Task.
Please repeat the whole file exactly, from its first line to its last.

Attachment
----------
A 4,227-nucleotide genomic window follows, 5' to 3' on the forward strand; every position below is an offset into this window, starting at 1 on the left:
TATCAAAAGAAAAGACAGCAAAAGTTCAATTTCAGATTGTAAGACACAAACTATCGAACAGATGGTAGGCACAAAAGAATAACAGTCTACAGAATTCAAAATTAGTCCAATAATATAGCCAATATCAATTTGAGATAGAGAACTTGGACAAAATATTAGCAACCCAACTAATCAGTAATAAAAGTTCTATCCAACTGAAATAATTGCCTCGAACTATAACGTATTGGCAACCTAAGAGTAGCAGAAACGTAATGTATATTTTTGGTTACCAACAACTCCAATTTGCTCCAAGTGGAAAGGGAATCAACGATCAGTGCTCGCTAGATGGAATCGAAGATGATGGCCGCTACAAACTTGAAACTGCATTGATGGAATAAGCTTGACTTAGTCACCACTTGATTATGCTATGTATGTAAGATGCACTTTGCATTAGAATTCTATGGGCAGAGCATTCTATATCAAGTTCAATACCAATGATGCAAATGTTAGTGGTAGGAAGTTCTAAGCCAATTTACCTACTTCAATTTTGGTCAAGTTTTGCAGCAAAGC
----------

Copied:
A 4,227-nucleotide genomic window follows, 5' to 3' on the forward strand; every position below is an offset into this window, starting at 1 on the left:
TATCAAAAGAAAAGACAGCAAAAGTTCAATTTCAGATTGTAAGACACAAACTATCGAACAGATGGTAGGCACAAAAGAATAACAGTCTACAGAATTCAAAATTAGTCCAATAATATAGCCAATATCAATTTGAGATAGAGAACTTGGACAAAATATTAGCAACCCAACTAATCAGTAATAAAAGTTCTATCCAACTGAAATAATTGCCTCGAACTATAACGTATTGGCAACCTAAGAGTAGCAGAAACGTAATGTATATTTTTGGTTACCAACAACTCCAATTTGCTCCAAGTGGAAAGGGAATCAACGATCAGTGCTCGCTAGATGGAATCGAAGATGATGGCCGCTACAAACTTGAAACTGCATTGATGGAATAAGCTTGACTTAGTCACCACTTGATTATGCTATGTATGTAAGATGCACTTTGCATTAGAATTCTATGGGCAGAGCATTCTATATCAAGTTCAATACCAATGATGCAAATGTTAGTGGTAGGAAGTTCTAAGCCAATTTACCTACTTCAATTTTGGTCAAGTTTTGCAGCAAAGC